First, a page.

When I was a child, I though that if I went to Spain, I would find some long-lost Basque relatives. Many years later, I did travel to Spain, and although I didn’t find any Basque relatives, I did find places that bestowed me with more than my fair share of happiness.
Everything started with me setting foot in Barcelona with my girlfriend on a hot summer day; next thing I knew – I had walked about 20 kilometers in one day. Walking around a foreign cities is always interesting, but when you’re in Barcelona – a living museum where you walk incessantly – “interesting” doesn’t even begin to describe it.
You know how the most remarkable cities tend to carry one person’s soul, style and influence? Cities where no matter where you go, you simply “sense” their being? – like how Mozart “comes to life” in Vienna in tourist shops, parks, and everything in between. Likewise, Barcelona is undoubtedly Antoni Gaudí’s city. This famous Catalonian architect’s meticulous and extraordinarily unique works are felt everywhere and in everything.
If you want to familiarize yourself with Gaudí, visit the Park Güell located on Carmel Hill. The park – along with its house-museum and spectacular view of the whole city – looks as if it came straight out of a fairy tale.
If on one side, you encounter Sagrada Família and so many tourists that you’re forced to wonder if there’s enough oxygen for everyone there, somewhere on the other side of the city there are less touristy but no less interesting hidden gems to discover as well. Therefore, if Gaudi and cathedrals don’t exactly strike your fancy, you might find your “Mecca” in the street-art-filled poorer neighborhoods of Barcelona.
Sooner or later, you’ll find yourself in the narrow medieval streets of the Gothic Quarter, where you’re susceptible to losing any and all sense of time. Everything is so historic and old that you literally forget you’re in the 21st century and begin to believe you’re in the middle ages.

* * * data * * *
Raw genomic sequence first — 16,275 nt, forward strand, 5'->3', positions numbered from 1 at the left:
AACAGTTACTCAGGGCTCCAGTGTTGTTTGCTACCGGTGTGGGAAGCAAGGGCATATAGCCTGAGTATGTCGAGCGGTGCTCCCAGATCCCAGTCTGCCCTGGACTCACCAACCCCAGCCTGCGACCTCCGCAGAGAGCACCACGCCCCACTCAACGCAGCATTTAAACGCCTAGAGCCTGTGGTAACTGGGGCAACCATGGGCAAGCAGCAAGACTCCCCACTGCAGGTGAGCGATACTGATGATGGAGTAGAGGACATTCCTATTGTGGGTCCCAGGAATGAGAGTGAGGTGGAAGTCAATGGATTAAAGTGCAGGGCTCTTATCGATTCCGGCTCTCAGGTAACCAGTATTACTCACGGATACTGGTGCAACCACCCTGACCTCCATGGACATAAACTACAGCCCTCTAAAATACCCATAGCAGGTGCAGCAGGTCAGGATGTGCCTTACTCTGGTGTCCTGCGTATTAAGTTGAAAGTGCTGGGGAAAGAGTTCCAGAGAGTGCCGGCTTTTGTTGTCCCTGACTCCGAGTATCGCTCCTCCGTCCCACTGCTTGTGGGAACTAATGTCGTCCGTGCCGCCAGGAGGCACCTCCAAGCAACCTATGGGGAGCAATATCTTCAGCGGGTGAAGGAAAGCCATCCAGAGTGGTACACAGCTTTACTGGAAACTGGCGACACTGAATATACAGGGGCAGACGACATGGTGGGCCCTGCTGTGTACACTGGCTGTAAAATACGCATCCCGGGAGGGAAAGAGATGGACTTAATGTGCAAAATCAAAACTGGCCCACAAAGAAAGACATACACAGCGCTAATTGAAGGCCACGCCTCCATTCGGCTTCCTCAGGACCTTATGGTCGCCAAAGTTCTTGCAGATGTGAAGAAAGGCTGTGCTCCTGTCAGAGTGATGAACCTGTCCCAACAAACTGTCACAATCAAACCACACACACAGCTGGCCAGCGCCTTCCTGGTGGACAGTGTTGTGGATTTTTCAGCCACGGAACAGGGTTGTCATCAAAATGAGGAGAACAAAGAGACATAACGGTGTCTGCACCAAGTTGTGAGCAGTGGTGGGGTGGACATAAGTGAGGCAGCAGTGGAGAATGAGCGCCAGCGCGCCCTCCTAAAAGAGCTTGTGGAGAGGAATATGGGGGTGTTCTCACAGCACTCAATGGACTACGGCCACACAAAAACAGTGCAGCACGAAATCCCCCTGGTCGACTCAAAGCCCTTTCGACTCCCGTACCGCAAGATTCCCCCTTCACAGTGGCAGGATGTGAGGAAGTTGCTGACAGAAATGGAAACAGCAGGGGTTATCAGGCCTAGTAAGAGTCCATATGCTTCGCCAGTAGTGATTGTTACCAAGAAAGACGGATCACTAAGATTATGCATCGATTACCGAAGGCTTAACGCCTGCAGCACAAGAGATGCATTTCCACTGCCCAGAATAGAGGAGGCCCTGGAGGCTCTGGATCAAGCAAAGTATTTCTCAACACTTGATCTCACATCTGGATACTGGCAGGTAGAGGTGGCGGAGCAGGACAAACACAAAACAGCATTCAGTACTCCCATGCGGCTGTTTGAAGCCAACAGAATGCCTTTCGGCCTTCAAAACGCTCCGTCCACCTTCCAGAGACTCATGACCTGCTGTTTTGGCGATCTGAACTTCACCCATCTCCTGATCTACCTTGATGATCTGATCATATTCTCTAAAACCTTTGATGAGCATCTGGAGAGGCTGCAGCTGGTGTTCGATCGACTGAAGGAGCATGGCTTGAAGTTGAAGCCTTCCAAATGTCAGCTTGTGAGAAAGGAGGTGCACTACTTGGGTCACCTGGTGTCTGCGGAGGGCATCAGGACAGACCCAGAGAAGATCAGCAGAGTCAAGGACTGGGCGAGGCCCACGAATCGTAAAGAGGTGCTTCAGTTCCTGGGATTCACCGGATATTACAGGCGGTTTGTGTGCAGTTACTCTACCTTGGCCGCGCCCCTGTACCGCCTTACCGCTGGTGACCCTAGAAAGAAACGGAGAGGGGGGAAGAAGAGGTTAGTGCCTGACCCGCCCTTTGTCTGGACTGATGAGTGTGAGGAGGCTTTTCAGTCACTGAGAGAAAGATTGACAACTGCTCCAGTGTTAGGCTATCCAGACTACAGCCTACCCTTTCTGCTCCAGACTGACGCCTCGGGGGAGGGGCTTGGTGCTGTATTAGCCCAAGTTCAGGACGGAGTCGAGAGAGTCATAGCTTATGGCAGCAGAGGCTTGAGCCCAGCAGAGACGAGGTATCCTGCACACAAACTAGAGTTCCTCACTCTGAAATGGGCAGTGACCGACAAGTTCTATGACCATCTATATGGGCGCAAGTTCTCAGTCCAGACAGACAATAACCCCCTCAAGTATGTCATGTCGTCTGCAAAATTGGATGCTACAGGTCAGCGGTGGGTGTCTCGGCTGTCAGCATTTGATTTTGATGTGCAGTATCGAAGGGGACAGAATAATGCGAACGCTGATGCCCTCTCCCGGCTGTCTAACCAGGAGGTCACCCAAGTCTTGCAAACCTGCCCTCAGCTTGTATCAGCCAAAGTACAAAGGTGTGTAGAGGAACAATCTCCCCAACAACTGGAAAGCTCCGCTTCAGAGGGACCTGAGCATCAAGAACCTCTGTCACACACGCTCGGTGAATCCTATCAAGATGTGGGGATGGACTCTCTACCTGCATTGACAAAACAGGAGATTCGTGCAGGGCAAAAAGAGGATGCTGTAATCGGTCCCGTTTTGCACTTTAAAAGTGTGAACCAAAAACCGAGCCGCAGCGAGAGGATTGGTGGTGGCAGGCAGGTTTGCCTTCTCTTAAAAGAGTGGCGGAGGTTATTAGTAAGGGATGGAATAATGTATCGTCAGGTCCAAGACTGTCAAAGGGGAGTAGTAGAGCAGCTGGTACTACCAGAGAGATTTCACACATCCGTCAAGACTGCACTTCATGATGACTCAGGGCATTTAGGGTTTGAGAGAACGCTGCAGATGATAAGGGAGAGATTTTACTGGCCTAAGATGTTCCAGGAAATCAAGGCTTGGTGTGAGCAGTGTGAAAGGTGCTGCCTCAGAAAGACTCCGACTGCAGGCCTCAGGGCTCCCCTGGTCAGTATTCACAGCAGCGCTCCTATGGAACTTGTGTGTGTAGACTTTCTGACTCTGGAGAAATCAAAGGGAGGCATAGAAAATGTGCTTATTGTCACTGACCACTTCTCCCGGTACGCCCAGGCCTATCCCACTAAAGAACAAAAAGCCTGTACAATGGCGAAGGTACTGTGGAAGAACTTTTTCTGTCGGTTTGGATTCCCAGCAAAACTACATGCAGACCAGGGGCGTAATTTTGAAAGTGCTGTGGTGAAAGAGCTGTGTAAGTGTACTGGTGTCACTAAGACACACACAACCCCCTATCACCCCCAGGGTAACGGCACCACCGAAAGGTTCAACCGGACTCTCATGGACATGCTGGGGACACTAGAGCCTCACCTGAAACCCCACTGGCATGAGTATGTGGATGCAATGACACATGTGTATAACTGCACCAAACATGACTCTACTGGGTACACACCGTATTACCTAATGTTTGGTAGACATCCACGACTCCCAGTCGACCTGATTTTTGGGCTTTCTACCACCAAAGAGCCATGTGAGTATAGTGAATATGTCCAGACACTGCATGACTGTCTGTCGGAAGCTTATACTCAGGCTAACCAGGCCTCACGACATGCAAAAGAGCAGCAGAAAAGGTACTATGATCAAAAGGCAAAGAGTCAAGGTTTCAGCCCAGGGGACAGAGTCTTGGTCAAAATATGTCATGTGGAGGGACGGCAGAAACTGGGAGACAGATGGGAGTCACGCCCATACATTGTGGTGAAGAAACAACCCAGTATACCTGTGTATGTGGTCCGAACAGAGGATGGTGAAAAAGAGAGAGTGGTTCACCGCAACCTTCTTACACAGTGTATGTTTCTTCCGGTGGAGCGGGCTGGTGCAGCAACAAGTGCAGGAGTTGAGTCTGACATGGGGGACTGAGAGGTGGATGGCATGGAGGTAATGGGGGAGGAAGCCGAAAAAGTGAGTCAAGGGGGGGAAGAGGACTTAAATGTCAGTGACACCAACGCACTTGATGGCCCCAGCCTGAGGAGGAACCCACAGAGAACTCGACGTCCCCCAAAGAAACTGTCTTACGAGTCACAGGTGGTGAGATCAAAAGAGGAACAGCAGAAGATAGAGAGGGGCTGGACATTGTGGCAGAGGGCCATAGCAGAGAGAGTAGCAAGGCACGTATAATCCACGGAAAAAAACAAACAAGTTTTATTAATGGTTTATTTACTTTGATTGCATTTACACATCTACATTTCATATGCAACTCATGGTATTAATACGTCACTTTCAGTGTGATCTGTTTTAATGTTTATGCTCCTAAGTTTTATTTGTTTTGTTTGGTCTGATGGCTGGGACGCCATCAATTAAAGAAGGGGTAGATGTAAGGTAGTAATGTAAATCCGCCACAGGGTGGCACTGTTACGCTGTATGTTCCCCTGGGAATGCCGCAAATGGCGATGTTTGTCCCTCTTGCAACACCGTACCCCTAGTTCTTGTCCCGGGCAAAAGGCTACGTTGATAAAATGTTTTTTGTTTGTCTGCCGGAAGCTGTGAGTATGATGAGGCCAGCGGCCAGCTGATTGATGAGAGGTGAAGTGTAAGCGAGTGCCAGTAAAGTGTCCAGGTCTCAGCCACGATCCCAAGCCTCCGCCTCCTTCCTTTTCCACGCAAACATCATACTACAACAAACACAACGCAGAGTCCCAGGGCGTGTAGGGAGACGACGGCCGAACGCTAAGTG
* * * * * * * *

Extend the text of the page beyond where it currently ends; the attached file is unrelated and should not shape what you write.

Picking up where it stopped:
If you’re fond of culinary arts, cultural medley and diversity, “El Bazaar de Barcelona” is a must-see. The acute smells and tastes of seafood from this place might follow you all the way back to Georgia.
However, Barcelona is not all there is to Catalonia. For those who like small cities where you feel at home within minutes of arrival and whose people are simply “different”, the next fairy-tale journey starts in Sitges – a small coastal town 35 kilometers southwest of Barcelona.
Sitges is so tiny and self-sufficient, that we were able to walk around the whole city (and see it’s only church) in one day.
And as it tends to be the case with cities like this, that single day was plenty enough to fall in love with it.
Catalonia’s rocky coastline is a whole separate story. There are people for whom the sea holds the whole world. This coastline is for exactly those people – those that seek adventure and fatigue, happy memories and new emotions.
If the coastline, cliffs and sea are not your cup of tea, north of Barcelona you might find your calling in Girona – a sublime medieval city.
This city – the biggest in the north of Catalonia – is full of Gothic churches, medieval castles and fortresses, scenic canals, and colorful gates and houses. If you’re a fan of Game of Thrones, you will have seen Girona’s dignified grey stone streets in season six when it appears as Braavos.
Walking around Girona feels like a journey into history – one where you’re certain you’ll find some buried treasure that you’ll take him with you.
Unfortunately, I didn’t find any treasure, but frankly, even if I had lost everything that I did have with me, I feel like I still wouldn’t have came back “empty-handed” considering the amount of emotions and impressions I did bring back with me.
Author: Marita Mazanishvili